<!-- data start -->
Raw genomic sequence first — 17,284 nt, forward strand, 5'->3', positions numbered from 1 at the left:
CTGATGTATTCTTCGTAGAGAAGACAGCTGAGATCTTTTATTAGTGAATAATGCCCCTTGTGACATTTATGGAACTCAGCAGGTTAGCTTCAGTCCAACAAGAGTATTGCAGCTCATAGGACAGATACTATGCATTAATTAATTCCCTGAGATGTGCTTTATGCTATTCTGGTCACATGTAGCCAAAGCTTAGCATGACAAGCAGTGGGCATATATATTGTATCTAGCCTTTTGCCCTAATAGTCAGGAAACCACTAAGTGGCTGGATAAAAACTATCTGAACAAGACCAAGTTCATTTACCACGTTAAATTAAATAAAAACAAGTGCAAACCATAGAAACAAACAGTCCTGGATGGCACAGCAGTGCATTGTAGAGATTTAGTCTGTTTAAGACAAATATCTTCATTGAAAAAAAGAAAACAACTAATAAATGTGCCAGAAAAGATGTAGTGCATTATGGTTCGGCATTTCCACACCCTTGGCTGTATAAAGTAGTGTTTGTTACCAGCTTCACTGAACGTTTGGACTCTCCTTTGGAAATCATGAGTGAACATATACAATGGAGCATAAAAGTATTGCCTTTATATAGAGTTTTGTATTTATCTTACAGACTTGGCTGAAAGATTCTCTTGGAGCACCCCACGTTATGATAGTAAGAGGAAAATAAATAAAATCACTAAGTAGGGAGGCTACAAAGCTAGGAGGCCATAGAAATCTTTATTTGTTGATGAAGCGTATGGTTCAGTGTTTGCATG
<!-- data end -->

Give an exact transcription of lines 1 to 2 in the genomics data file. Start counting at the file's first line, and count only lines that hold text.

Raw genomic sequence first — 17,284 nt, forward strand, 5'->3', positions numbered from 1 at the left:
CTGATGTATTCTTCGTAGAGAAGACAGCTGAGATCTTTTATTAGTGAATAATGCCCCTTGTGACATTTATGGAACTCAGCAGGTTAGCTTCAGTCCAACAAGAGTATTGCAGCTCATAGGACAGATACTATGCATTAATTAATTCCCTGAGATGTGCTTTATGCTATTCTGGTCACATGTAGCCAAAGCTTAGCATGACAAGCAGTGGGCATATATATTGTATCTAGCCTTTTGCCCTAATAGTCAGGAAACCACTAAGTGGCTGGATAAAAACTATCTGAACAAGACCAAGTTCATTTACCACGTTAAATTAAATAAAAACAAGTGCAAACCATAGAAACAAACAGTCCTGGATGGCACAGCAGTGCATTGTAGAGATTTAGTCTGTTTAAGACAAATATCTTCATTGAAAAAAAGAAAACAACTAATAAATGTGCCAGAAAAGATGTAGTGCATTATGGTTCGGCATTTCCACACCCTTGGCTGTATAAAGTAGTGTTTGTTACCAGCTTCACTGAACGTTTGGACTCTCCTTTGGAAATCATGAGTGAACATATACAATGGAGCATAAAAGTATTGCCTTTATATAGAGTTTTGTATTTATCTTACAGACTTGGCTGAAAGATTCTCTTGGAGCACCCCACGTTATGATAGTAAGAGGAAAATAAATAAAATCACTAAGTAGGGAGGCTACAAAGCTAGGAGGCCATAGAAATCTTTATTTGTTGATGAAGCGTATGGTTCAGTGTTTGCATG